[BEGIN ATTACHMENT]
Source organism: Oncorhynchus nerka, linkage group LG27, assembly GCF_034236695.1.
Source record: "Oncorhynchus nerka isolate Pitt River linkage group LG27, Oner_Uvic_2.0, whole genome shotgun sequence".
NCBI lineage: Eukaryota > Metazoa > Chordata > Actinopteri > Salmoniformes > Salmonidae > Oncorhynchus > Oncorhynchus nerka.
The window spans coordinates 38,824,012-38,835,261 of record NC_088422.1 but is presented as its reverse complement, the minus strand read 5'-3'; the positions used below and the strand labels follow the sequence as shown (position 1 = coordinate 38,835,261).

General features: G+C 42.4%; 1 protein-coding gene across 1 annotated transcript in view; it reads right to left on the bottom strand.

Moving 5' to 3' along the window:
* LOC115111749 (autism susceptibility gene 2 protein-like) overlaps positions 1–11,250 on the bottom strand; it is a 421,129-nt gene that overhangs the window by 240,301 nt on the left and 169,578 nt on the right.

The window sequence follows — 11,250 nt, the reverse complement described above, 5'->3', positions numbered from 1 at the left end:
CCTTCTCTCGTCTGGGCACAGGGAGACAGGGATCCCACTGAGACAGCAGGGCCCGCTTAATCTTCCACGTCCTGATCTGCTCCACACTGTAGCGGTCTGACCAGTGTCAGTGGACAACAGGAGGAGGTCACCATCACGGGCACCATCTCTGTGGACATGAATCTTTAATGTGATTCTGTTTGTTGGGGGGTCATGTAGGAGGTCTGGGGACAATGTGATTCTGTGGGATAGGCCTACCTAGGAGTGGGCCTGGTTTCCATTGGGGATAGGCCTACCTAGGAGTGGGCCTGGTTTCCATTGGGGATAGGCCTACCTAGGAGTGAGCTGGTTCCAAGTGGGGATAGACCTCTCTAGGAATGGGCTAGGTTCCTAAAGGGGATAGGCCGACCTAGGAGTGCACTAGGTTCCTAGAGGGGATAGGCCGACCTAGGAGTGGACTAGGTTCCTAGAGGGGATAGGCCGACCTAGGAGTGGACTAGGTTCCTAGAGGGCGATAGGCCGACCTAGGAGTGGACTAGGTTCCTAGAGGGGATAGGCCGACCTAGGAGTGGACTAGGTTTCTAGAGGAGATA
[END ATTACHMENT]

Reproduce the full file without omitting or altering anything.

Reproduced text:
Source organism: Oncorhynchus nerka, linkage group LG27, assembly GCF_034236695.1.
Source record: "Oncorhynchus nerka isolate Pitt River linkage group LG27, Oner_Uvic_2.0, whole genome shotgun sequence".
NCBI lineage: Eukaryota > Metazoa > Chordata > Actinopteri > Salmoniformes > Salmonidae > Oncorhynchus > Oncorhynchus nerka.
The window spans coordinates 38,824,012-38,835,261 of record NC_088422.1 but is presented as its reverse complement, the minus strand read 5'-3'; the positions used below and the strand labels follow the sequence as shown (position 1 = coordinate 38,835,261).

General features: G+C 42.4%; 1 protein-coding gene across 1 annotated transcript in view; it reads right to left on the bottom strand.

Moving 5' to 3' along the window:
* LOC115111749 (autism susceptibility gene 2 protein-like) overlaps positions 1–11,250 on the bottom strand; it is a 421,129-nt gene that overhangs the window by 240,301 nt on the left and 169,578 nt on the right.

The window sequence follows — 11,250 nt, the reverse complement described above, 5'->3', positions numbered from 1 at the left end:
CCTTCTCTCGTCTGGGCACAGGGAGACAGGGATCCCACTGAGACAGCAGGGCCCGCTTAATCTTCCACGTCCTGATCTGCTCCACACTGTAGCGGTCTGACCAGTGTCAGTGGACAACAGGAGGAGGTCACCATCACGGGCACCATCTCTGTGGACATGAATCTTTAATGTGATTCTGTTTGTTGGGGGGTCATGTAGGAGGTCTGGGGACAATGTGATTCTGTGGGATAGGCCTACCTAGGAGTGGGCCTGGTTTCCATTGGGGATAGGCCTACCTAGGAGTGGGCCTGGTTTCCATTGGGGATAGGCCTACCTAGGAGTGAGCTGGTTCCAAGTGGGGATAGACCTCTCTAGGAATGGGCTAGGTTCCTAAAGGGGATAGGCCGACCTAGGAGTGCACTAGGTTCCTAGAGGGGATAGGCCGACCTAGGAGTGGACTAGGTTCCTAGAGGGGATAGGCCGACCTAGGAGTGGACTAGGTTCCTAGAGGGCGATAGGCCGACCTAGGAGTGGACTAGGTTCCTAGAGGGGATAGGCCGACCTAGGAGTGGACTAGGTTTCTAGAGGAGATA